Argh, I had to run pick up my daughter, so stepped out and missed some of the critique. John read from Saving Grace and received valuable help from the others.

I read from the second half of The Resistance.

Five Inkblots gathered in the Scriptorium this evening, beautiful sunset over the ridge, cows mooing, goats bawling, over the fence..

I was voted to read off first, not my usual. I read from the most recent finished chapter in The Resistance.

Rachel Ng reads from her 1940s era yarn. Rachel was concerned about too much dialog, her longest passage of all dialog ever written. I think it worked very well. It was so rooted in clothing, visual for the reader. Were there peticoats in the 40s? Celia is a paperdoll, someone you cannot touch. Rachel Haas and Alisa made far more comments, maybe because they are women and understand. We discussed how this passage appeals more to women than to men readers. That's okay but important for a writer to know. These are realities, like them or not, call them sexist or not, but male readers are a different kettle of fish. As the French say, vive la differance ! Rachel thinks of herself as a mole, burrowing through the holes of human emotion (her words). Rachel likes to write about Russian things, but claims she does not set out to do so. No Moscow DNA in her gene pool, not a drop.

Alisa asked us to pray that she will finish The Emblem this fall.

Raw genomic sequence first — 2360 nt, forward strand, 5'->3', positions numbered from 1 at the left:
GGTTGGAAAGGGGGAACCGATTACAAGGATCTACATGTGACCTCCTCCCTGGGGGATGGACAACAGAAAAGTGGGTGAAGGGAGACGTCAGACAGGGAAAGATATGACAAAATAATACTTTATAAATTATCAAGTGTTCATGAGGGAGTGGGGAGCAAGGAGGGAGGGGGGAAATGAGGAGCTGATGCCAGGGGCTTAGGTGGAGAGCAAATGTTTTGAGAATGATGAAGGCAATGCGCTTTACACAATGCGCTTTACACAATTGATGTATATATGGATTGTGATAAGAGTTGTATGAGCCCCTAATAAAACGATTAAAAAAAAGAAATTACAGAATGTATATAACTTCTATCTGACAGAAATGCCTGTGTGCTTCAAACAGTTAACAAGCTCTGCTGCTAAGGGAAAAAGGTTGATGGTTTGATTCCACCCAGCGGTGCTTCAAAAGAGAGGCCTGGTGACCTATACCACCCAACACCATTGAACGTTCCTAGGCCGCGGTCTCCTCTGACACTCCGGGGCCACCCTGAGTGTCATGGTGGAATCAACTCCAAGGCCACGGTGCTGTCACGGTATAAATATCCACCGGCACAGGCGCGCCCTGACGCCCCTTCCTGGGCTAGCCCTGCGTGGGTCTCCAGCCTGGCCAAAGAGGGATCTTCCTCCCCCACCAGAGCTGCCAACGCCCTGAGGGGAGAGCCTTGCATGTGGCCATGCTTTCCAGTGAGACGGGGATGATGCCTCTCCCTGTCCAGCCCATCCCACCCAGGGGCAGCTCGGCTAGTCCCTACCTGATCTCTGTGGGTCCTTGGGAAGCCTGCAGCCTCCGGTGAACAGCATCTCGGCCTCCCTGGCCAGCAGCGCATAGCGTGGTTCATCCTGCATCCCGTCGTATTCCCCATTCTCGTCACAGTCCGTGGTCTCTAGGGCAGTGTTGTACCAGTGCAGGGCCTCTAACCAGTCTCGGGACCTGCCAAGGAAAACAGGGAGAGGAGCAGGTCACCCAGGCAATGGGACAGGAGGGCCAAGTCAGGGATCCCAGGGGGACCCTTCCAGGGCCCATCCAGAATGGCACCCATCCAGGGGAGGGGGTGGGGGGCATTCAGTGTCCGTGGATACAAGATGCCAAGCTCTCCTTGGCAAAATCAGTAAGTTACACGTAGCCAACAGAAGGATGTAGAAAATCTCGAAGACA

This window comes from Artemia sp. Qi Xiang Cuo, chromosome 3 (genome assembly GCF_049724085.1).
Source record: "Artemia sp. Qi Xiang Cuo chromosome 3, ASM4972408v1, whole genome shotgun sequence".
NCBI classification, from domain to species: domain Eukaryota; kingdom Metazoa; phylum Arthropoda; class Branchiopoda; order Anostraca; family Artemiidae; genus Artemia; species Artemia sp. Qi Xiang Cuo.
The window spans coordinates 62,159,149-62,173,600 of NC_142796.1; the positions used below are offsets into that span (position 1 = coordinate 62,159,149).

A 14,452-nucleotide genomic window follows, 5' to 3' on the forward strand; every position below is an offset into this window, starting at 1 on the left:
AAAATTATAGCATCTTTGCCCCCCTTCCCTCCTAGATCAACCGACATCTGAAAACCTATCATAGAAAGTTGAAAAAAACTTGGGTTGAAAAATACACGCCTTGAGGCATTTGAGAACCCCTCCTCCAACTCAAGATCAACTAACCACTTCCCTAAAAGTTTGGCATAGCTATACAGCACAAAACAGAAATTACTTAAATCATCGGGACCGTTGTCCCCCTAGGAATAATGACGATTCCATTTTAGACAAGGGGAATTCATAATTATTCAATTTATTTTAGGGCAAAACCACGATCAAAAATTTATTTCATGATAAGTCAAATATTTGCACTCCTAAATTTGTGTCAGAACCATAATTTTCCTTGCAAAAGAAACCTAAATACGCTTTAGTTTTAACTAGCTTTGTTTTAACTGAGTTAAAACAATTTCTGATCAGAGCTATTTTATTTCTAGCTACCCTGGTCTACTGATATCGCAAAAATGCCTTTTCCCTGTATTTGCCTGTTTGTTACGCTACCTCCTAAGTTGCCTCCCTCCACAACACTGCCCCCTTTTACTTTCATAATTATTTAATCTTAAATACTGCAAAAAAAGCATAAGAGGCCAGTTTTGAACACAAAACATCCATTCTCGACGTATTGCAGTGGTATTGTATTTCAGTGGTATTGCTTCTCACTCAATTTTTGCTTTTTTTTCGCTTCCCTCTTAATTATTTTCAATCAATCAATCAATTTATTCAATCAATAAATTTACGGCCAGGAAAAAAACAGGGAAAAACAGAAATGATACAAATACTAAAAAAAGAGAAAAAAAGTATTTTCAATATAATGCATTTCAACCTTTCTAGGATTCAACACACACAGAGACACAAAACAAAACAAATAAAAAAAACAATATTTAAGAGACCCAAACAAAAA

Be Merciful to Readers and Kill Those Adverbs (do it aggressively, ruthlessly, mercilessly)--INKBLOTS

What are your favorite Twain-isms?
Sunday evening we had 78 people crammed into the Scriptorium for Reformation Then & Now, but this quiet evening for 'Blots we had six brave souls, fearless against the oncoming winter weather, dashing out in a lull of still benign autumn temperatures and little rain. John brought some vin du turpentine pays du tar concocted by a friend (I'd go with former friend, stuff'll embalm your innards).

Heroically (argh! an adverb creepingly elbowing in) launching in, Rachel Ng led off with her post WWII, Red Scare era yarn underway. Chapter two ten years later, the opening chapter being during the war when the couple first met. Rachel's command of words, and the images they conjure up, is delightful, and her oral reading has so much verve and energy. Dangled limply... isn't dangling by definition limply? Kill the adverb. Clever the way you use the German photographer in this post-war yarn. We asked Bob (since he would have lived through all that) how a German would be treated in the post-war era. He felt that this was Rachel writing in a more mature fashion, far fewer adjectives. He could close his eyes and see her bustling about her days work. Every word must have work to do for good writers. Do you need D-&@# several times in imperative sequence? What is your objective in doing so? I've been featuring the theme of how Christian writers portray evil and use language in their writing on my podcast The Scriptorium. In my writing, I have decided not to swear, or use excessive vulgar language, and certainly not to take the Lord's name in vain (there was at least one place where most would consider the language taking the Lord's name in vain). Poached from the post along with his two Pulitzers--you had fun with that alliteration.